Scientists do not know exactly why the hair follicles undergo these changes, but they suspect that a combination of genes may predispose some people to the disease. In those who are genetically predisposed, some type of trigger--perhaps a virus or something in the person's environment--brings on the attack against the hair follicles.

Alopecia also often occurs in people whose family members have other autoimmune diseases, such as diabetes, rheumatoid arthritis, thyroid disease, systemic lupus erythematosus, pernicious anemia, or Addison's disease. People who have alopecia areata do not usually have other autoimmune diseases, but they do have a higher occurrence of thyroid disease, atopic eczema, nasal allergies, and asthma.

Treatments for Alopecia

While there is neither a cure for alopecia areata nor drugs approved for its treatment, some people find that medications approved for other purposes can help hair grow back, at least temporarily. The following are some treatments for alopecia areata.

  1. Corticosteroids
  2. Local injections
  3. Oral corticosteroids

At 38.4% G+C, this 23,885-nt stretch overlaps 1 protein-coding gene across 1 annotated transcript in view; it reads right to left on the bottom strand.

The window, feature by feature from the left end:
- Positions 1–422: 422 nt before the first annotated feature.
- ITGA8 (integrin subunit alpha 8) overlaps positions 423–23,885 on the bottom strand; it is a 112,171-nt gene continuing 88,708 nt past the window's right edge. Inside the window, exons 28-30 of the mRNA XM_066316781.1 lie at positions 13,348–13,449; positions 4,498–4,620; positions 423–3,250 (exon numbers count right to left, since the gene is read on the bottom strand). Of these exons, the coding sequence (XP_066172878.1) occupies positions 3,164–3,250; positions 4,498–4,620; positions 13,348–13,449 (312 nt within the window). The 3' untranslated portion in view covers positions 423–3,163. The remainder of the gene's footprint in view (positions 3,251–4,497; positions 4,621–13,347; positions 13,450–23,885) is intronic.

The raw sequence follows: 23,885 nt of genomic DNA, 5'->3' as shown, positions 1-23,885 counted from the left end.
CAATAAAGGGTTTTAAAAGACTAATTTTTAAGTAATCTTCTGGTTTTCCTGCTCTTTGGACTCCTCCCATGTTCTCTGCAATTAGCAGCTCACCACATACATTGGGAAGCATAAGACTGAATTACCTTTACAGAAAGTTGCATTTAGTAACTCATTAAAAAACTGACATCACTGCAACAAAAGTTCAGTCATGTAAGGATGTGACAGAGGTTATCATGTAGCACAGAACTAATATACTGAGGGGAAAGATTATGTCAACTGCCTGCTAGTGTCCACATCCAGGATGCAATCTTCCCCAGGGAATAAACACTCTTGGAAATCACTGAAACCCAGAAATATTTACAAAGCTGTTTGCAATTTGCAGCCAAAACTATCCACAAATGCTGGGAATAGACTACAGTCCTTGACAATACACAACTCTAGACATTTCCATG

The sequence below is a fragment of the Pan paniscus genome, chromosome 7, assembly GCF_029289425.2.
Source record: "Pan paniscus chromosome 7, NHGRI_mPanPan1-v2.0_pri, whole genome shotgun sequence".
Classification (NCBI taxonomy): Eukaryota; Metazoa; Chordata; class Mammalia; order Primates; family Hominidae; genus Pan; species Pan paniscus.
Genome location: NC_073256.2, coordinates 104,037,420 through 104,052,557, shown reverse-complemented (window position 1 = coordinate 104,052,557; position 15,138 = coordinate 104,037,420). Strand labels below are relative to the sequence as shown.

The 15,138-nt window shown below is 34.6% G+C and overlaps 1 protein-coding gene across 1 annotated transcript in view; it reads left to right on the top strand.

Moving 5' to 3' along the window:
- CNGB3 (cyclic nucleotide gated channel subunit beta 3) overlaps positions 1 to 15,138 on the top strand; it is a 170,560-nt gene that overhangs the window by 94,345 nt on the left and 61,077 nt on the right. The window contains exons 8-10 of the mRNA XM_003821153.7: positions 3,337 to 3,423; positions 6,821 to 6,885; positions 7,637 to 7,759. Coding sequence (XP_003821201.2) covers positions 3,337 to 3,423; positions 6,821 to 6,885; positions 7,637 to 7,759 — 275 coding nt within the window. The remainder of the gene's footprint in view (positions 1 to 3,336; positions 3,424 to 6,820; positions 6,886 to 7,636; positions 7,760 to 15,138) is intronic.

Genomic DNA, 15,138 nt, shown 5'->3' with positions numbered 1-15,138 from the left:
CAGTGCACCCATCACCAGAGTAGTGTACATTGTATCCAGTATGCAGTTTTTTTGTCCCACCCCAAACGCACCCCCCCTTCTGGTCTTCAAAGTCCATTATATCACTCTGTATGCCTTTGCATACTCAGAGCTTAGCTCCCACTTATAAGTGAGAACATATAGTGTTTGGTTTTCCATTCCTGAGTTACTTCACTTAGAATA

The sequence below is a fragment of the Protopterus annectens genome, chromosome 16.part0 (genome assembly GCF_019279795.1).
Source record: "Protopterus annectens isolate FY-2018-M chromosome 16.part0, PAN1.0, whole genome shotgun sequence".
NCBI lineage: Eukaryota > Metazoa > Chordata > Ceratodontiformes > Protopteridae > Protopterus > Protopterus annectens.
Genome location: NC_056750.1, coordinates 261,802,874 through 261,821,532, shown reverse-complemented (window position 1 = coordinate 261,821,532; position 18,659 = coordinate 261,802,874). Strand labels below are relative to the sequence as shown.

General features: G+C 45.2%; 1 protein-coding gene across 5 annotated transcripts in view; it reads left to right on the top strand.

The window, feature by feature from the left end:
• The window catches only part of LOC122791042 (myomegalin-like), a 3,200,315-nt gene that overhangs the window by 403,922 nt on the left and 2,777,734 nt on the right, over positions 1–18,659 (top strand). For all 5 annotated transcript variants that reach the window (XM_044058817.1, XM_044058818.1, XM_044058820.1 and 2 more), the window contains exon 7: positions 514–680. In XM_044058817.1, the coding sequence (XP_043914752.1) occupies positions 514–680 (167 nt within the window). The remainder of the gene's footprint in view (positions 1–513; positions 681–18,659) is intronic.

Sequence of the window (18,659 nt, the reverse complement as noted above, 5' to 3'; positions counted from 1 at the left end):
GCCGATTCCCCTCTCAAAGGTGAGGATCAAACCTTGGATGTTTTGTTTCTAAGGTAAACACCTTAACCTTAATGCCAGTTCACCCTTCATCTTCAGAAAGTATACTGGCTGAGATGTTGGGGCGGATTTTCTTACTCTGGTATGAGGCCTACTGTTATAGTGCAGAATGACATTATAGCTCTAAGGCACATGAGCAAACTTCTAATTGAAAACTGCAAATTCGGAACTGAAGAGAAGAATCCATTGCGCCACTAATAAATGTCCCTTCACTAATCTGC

4. Topical ointments
  5. Oral cyclosporine
  6. Photochemotherapy

Keep in mind that while these treatments may promote hair growth, none of them prevent new patches or actually cure the underlying disease. Consult your health care professional about the best option for you.

Care to be taken for Alopecia

Alternative therapies –When drug treatments fail to bring sufficient hair regrowth, some people turn to alternative therapies. Alternatives purported to help alopecia areata include acupuncture, aroma therapy, evening primrose oil, zinc and vitamin supplements, and Chinese herbs. Because many alternative therapies are not backed by clinical trials, they may or may not be effective for regrowing hair. In fact, some may actually make hair loss worse. Furthermore, just because these therapies are natural does not mean that they are safe. As with any therapy, it is best to discuss these treatments with your doctor before you try them.